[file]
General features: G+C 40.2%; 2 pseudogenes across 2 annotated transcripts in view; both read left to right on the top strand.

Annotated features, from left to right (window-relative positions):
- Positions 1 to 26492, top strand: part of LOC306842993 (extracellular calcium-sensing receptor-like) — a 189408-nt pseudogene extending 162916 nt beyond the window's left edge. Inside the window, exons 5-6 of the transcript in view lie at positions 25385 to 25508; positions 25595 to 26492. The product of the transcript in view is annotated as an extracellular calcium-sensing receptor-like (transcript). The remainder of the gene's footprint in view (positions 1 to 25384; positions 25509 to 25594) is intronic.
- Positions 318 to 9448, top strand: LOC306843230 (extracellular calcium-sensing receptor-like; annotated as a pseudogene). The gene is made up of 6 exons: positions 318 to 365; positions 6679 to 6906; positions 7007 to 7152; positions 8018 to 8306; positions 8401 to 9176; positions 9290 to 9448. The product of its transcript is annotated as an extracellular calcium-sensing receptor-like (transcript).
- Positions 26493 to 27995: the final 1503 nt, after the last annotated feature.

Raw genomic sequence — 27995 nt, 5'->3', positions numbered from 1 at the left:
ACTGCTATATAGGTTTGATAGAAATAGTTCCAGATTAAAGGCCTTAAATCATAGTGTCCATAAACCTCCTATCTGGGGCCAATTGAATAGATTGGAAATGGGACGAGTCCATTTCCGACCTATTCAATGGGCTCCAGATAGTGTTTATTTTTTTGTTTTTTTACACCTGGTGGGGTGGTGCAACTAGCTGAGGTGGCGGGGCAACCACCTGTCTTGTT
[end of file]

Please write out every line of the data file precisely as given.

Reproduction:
General features: G+C 40.2%; 2 pseudogenes across 2 annotated transcripts in view; both read left to right on the top strand.

Annotated features, from left to right (window-relative positions):
- Positions 1 to 26492, top strand: part of LOC306842993 (extracellular calcium-sensing receptor-like) — a 189408-nt pseudogene extending 162916 nt beyond the window's left edge. Inside the window, exons 5-6 of the transcript in view lie at positions 25385 to 25508; positions 25595 to 26492. The product of the transcript in view is annotated as an extracellular calcium-sensing receptor-like (transcript). The remainder of the gene's footprint in view (positions 1 to 25384; positions 25509 to 25594) is intronic.
- Positions 318 to 9448, top strand: LOC306843230 (extracellular calcium-sensing receptor-like; annotated as a pseudogene). The gene is made up of 6 exons: positions 318 to 365; positions 6679 to 6906; positions 7007 to 7152; positions 8018 to 8306; positions 8401 to 9176; positions 9290 to 9448. The product of its transcript is annotated as an extracellular calcium-sensing receptor-like (transcript).
- Positions 26493 to 27995: the final 1503 nt, after the last annotated feature.

Raw genomic sequence — 27995 nt, 5'->3', positions numbered from 1 at the left:
ACTGCTATATAGGTTTGATAGAAATAGTTCCAGATTAAAGGCCTTAAATCATAGTGTCCATAAACCTCCTATCTGGGGCCAATTGAATAGATTGGAAATGGGACGAGTCCATTTCCGACCTATTCAATGGGCTCCAGATAGTGTTTATTTTTTTGTTTTTTTACACCTGGTGGGGTGGTGCAACTAGCTGAGGTGGCGGGGCAACCACCTGTCTTGTT